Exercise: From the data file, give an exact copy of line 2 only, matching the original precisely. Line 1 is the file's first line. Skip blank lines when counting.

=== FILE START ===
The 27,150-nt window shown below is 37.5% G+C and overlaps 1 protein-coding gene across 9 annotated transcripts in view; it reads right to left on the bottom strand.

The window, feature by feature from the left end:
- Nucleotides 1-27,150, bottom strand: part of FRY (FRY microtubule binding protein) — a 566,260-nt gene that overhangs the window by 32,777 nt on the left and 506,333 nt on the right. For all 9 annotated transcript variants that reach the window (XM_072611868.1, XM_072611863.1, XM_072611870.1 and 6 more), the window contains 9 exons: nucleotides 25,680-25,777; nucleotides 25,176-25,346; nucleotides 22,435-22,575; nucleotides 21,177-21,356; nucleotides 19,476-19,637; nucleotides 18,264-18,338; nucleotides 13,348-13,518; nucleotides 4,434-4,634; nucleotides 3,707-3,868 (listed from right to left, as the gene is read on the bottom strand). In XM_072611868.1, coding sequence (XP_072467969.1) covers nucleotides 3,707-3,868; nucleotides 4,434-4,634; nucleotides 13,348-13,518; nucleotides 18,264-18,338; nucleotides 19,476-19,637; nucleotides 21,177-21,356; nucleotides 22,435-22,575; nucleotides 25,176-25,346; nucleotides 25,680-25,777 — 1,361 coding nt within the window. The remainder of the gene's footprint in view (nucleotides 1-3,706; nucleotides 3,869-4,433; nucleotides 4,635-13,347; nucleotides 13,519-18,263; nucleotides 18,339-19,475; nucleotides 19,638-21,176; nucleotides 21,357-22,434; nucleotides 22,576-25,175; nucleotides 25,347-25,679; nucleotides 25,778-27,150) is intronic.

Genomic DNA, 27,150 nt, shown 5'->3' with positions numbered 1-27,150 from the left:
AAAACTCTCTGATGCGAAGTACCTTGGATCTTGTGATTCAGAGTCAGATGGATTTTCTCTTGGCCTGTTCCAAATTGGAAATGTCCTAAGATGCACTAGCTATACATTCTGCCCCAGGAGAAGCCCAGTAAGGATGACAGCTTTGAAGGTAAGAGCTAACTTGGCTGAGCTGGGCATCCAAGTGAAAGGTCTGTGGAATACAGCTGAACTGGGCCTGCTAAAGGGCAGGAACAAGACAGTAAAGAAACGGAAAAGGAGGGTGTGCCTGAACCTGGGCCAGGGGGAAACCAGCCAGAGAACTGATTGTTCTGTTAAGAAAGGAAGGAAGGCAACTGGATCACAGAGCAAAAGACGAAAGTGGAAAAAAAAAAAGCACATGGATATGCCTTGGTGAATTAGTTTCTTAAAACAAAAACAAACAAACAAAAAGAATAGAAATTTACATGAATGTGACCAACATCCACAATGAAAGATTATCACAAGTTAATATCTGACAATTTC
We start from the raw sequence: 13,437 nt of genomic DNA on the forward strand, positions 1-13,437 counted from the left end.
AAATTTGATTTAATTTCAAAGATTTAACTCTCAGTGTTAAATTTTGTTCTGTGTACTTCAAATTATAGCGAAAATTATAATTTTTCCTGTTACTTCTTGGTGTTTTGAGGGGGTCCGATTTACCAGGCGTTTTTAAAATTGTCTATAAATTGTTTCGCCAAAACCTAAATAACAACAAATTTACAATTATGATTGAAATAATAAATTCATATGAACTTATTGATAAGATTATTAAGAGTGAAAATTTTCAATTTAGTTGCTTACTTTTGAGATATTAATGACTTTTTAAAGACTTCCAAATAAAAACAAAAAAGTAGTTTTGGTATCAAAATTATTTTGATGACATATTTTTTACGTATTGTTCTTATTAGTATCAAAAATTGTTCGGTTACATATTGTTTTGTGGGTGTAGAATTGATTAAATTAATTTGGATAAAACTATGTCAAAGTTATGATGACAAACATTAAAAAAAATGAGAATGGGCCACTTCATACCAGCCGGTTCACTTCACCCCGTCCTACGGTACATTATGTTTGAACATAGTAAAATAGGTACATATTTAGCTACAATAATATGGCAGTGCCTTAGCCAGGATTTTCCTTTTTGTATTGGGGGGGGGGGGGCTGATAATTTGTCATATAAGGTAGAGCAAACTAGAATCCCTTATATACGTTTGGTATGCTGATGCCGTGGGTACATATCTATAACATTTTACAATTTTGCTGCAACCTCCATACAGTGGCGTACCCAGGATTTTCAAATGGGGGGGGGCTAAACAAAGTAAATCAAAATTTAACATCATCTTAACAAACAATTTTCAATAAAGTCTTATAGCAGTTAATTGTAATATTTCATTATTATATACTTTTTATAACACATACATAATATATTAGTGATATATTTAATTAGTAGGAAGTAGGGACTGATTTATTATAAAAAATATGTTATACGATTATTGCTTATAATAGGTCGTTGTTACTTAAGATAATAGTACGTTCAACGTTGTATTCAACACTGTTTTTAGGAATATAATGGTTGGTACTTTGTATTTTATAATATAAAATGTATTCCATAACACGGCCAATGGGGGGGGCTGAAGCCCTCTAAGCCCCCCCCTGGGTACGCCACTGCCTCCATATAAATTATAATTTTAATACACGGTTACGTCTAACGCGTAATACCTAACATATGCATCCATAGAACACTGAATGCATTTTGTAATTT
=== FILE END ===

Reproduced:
The window, feature by feature from the left end: